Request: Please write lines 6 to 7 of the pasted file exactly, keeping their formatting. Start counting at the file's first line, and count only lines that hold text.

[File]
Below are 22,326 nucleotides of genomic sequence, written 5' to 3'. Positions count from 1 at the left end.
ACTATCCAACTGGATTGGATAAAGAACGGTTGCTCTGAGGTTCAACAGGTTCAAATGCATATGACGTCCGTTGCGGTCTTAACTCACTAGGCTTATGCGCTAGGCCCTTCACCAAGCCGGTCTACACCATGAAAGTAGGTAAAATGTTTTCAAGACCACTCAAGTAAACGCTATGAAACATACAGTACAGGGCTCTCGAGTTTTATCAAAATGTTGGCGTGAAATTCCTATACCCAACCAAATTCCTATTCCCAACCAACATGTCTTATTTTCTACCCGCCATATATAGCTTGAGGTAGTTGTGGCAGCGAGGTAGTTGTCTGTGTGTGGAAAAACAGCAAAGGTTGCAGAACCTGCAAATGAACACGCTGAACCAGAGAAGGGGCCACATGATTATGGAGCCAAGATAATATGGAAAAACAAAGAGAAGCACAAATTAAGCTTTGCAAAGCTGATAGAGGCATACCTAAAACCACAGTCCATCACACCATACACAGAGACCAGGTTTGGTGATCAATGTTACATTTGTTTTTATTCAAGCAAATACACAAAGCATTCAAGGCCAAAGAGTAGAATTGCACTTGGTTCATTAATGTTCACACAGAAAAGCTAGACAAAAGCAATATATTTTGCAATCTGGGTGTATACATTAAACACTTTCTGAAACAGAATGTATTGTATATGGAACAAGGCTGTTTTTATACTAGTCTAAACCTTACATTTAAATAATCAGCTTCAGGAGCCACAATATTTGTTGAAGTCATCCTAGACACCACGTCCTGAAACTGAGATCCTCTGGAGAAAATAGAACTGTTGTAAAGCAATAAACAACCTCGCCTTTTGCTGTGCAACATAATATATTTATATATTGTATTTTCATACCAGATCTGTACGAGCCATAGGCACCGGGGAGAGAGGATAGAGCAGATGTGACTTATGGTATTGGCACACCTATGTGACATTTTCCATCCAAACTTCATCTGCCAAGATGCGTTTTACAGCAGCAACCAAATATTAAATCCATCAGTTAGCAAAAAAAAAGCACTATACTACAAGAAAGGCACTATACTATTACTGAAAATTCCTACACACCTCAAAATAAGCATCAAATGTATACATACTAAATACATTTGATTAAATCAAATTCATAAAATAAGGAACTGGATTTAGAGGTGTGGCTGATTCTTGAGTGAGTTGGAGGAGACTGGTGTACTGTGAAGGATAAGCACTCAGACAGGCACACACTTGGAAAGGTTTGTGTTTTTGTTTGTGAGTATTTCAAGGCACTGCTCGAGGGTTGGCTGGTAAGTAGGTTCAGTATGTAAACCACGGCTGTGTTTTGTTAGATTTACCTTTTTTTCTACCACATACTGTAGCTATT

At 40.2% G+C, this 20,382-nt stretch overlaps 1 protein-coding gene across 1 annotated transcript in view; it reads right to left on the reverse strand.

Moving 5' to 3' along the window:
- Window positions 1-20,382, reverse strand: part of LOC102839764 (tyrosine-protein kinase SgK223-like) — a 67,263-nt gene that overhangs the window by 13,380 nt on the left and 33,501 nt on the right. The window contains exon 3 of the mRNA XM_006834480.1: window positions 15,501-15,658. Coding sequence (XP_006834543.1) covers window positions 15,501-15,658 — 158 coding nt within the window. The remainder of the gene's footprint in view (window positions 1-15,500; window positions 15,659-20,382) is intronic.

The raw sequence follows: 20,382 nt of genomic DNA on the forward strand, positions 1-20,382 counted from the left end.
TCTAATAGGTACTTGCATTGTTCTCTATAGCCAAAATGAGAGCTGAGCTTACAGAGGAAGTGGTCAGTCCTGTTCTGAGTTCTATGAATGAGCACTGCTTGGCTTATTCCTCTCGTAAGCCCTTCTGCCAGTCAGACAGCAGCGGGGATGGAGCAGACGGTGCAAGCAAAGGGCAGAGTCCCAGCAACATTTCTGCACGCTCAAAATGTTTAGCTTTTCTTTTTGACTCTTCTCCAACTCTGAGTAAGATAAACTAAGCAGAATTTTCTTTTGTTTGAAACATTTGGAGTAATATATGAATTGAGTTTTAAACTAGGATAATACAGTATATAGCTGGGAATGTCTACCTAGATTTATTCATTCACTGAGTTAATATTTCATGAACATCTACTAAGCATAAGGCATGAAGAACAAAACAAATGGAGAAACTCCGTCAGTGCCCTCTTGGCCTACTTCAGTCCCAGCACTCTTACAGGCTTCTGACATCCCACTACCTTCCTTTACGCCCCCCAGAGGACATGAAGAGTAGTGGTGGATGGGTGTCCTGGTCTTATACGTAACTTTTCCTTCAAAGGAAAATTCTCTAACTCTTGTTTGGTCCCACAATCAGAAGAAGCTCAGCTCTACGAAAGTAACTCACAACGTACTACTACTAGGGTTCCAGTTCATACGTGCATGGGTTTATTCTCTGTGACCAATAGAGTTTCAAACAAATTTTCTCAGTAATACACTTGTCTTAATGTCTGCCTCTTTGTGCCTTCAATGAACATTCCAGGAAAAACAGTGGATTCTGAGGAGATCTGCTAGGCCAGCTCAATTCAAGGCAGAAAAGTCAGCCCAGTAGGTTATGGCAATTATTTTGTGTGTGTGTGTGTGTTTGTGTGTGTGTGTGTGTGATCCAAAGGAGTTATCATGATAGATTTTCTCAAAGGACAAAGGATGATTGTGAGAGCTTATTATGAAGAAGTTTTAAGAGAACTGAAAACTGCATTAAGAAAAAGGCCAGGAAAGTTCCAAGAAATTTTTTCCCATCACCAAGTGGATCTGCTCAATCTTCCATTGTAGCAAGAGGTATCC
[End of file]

The raw sequence follows: 20,382 nt of genomic DNA on the forward strand, positions 1-20,382 counted from the left end.
TCTAATAGGTACTTGCATTGTTCTCTATAGCCAAAATGAGAGCTGAGCTTACAGAGGAAGTGGTCAGTCCTGTTCTGAGTTCTATGAATGAGCACTGCTTGGCTTATTCCTCTCGTAAGCCCTTCTGCCAGTCAGACAGCAGCGGGGATGGAGCAGACGGTGCAAGCAAAGGGCAGAGTCCCAGCAACATTTCTGCACGCTCAAAATGTTTAGCTTTTCTTTTTGACTCTTCTCCAACTCTGAGTAAGATAAACTAAGCAGAATTTTCTTTTGTTTGAAACATTTGGAGTAATATATGAATTGAGTTTTAAACTAGGATAATACAGTATATAGCTGGGAATGTCTACCTAGATTTATTCATTCACTGAGTTAATATTTCATGAACATCTACTAAGCATAAGGCATGAAGAACAAAACAAATGGAGAAACTCCGTCAGTGCCCTCTTGGCCTACTTCAGTCCCAGCACTCTTACAGGCTTCTGACATCCCACTACCTTCCTTTACGCCCCCCAGAGGACATGAAGAGTAGTGGTGGATGGGTGTCCTGGTCTTATACGTAACTTTTCCTTCAAAGGAAAATTCTCTAACTCTTGTTTGGTCCCACAATCAGAAGAAGCTCAGCTCTACGAAAGTAACTCACAACGTACTACTACTAGGGTTCCAGTTCATACGTGCATGGGTTTATTCTCTGTGACCAATAGAGTTTCAAACAAATTTTCTCAGTAATACACTTGTCTTAATGTCTGCCTCTTTGTGCCTTCAATGAACATTCCAGGAAAAACAGTGGATTCTGAGGAGATCTGCTAGGCCAGCTCAATTCAAGGCAGAAAAGTCAGCCCAGTAGGTTATGGCAATTATTTTGTGTGTGTGTGTGTGTTTGTGTGTGTGTGTGTGTGATCCAAAGGAGTTATCATGATAGATTTTCTCAAAGGACAAAGGATGATTGTGAGAGCTTATTATGAAGAAGTTTTAAGAGAACTGAAAACTGCATTAAGAAAAAGGCCAGGAAAGTTCCAAGAAATTTTTTCCCATCACCAAGTGGATCTGCTCAATCTTCCATTGTAGCAAGAGGTATCC